5 Strategies for Everyday Fitness
We all know how important exercise is to aging well, but only 15% of men and 10% of women over the age of 65 are meeting the physical activity guidelines for exercise. One of the biggest factors in exercise participation is a lack of motivation. Small shifts in your lifestyle and mindset can help increase motivation, but ultimately it’s consistency that helps keep your workouts on track.
Before we get started, let’s review those physical activity guidelines!
Strive for at least 150 minutes of moderate intensity aerobic activity per week. This translates to about 30 minutes per day, most days of the week. What is considered moderate intensity exercise? Any type of exercise that increases your heart rate and breathing rate. If you are going for a brisk walk, you should be breathing hard, but still able to have a conversation.
Plan two strength training sessions per week. Target the large muscle groups in your upper and lower body, and don’t forget that core!
A few minutes of daily practice will sharpen your balance and help reduce fall risk.
Now that we know the benchmarks, let’s talk about how to reach our fitness goals. Aches and pains, tiredness, chronic conditions, and busy schedules can all play into lackluster motivation to make exercise a priority. Play with the strategies below to find what works for you.
1. Exercise should be FUN! Do you dread walking on the treadmill for 30 minutes/ day at the same monotonous speed? Change it up. Try intervals on the treadmill, where you increase and decrease your speed. Go outside and find a new loop to walk in your neighborhood or a nearby park. Listen to your favorite music, audiobook, or podcast while you walk. Chart or photograph the birds and wildlife you find along a nature trail. Use the stationary bike, elliptical, or track at the gym. Try water aerobics, a dance class, or sign up for pickleball. If you find something you love, you will have a much easier time sticking with it.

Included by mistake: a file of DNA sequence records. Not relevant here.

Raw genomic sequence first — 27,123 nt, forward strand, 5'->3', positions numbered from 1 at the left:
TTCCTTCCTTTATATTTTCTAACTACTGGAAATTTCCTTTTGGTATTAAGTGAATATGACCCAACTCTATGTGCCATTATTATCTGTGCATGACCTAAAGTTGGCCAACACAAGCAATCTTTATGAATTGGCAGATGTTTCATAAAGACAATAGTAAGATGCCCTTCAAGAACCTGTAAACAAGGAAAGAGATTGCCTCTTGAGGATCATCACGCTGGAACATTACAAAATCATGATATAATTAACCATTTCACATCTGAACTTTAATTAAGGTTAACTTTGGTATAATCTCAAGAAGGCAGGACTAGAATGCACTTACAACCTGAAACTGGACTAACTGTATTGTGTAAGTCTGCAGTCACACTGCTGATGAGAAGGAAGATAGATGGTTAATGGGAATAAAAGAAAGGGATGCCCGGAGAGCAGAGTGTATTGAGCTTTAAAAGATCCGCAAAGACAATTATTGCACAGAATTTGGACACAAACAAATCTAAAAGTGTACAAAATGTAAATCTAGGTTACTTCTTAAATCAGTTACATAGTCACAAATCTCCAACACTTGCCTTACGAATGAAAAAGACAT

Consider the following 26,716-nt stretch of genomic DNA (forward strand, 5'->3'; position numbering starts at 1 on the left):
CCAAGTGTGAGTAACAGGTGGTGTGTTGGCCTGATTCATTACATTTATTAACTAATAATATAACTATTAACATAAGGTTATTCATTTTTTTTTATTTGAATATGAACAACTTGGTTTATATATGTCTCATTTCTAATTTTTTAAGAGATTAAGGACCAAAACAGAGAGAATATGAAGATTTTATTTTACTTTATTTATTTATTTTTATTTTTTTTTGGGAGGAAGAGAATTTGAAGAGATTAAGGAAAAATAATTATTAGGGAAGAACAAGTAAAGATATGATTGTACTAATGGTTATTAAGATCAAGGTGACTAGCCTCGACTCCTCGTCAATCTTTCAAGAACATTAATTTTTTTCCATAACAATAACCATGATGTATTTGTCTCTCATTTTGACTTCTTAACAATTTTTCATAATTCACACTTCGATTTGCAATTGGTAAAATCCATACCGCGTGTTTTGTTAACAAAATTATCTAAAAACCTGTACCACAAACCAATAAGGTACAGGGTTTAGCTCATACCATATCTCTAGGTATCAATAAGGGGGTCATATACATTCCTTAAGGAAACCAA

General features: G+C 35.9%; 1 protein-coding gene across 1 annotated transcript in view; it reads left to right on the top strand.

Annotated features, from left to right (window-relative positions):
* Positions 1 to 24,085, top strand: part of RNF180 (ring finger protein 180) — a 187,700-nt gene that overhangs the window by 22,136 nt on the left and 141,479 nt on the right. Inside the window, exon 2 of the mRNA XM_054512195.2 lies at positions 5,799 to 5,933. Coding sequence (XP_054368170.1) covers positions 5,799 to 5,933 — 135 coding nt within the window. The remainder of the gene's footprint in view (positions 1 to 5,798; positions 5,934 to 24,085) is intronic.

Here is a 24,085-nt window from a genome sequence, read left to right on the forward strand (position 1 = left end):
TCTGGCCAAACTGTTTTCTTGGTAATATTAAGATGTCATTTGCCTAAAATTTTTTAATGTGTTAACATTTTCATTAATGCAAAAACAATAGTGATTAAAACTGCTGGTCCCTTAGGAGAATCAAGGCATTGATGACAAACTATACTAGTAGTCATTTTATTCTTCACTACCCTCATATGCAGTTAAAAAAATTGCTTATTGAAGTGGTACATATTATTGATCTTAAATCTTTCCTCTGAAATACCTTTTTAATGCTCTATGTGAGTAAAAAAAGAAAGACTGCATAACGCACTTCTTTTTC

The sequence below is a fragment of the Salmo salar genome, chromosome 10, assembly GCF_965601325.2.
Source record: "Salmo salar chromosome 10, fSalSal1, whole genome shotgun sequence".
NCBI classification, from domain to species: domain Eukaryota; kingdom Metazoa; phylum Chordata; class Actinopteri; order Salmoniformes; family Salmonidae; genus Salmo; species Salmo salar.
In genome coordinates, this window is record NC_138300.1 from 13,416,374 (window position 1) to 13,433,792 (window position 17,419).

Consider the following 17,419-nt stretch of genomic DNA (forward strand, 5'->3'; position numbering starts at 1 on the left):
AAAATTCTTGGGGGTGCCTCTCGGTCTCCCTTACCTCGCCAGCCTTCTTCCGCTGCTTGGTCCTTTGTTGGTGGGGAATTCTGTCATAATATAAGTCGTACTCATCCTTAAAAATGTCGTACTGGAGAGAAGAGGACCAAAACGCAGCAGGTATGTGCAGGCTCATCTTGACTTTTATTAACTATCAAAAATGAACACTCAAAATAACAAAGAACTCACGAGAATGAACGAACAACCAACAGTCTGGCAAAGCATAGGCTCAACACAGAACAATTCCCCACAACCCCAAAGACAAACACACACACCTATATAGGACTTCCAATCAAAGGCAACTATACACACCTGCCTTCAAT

2. Make exercise SOCIAL time. Working out with a buddy increases the likelihood of achieving your fitness goals. Plan to meet weekly to walk in your neighborhood, the mall, or the gardens at Cheekwood. Meet at the gym to attend the same class each week and stay after to catch up over a coffee. Make a day of it! The combination of exercise and social time is a great way to stay active and connected.
3. Track your progress. In the world of technology, there are endless possibilities. Activity trackers, smart watches, and fitness apps can help you set attainable goals and remind you to move. Some smart watches even have an integrated fall alert feature, which is a great safety benefit. In a 2015 study, 46% of seniors who wore an activity tracker reportedly increased their activity level, improved their sleep, or ate more healthfully.
4. Set attainable goals. If you aren’t meeting the current physical activity guidelines, start where you are and slowly build up. Maybe you need to break that 30 minutes of moderate intensity exercise into three 10 minute sessions per day. Or maybe you know you aren’t going to make it to the gym five days a week and need to plan half your workouts from home. Be honest with yourself and set smaller, more realistic goals.
5. Make exercise a habit. Motivation fluctuates over time, but it's routine that keep us in check. Be consistent. Make a plan, add it to your calendar, and stick with it. Pledge to walk 15 minutes every morning and evening. At every meal time, stand up and sit down 10 times from your chair. Practice your balance at the bathroom countertop a few minutes each morning after you brush your teeth. Always park at the back of the parking lot to increase your steps as you walk into a store. When you are working on the computer, set a timer to remind yourself to get up every 30 minutes for a posture break. The more you can make movement part of your day, the better.
Find what works for you and come up with a daily routine. Regular exercise is one of the very best things you can do for your health. Take the time to prioritize you and make daily exercise a habit.
Elgaddal N, Kramarow EA, Reuben C. Physical activity among adults aged 18 and over: United States, 2020. NCHS Data Brief, no 443. Hyattsville, MD: National Center for Health Statistics. 2022. DOI: https://dx.doi.org/10.15620/cdc:120213
Project Catalyst and HomeLab. Building a Better Tracker: Older Consumers Weigh In on Activity and Sleep Monitoring Devices. Washington, DC: AARP Research, April 2016. https://doi.org/10.26419/res.00294.001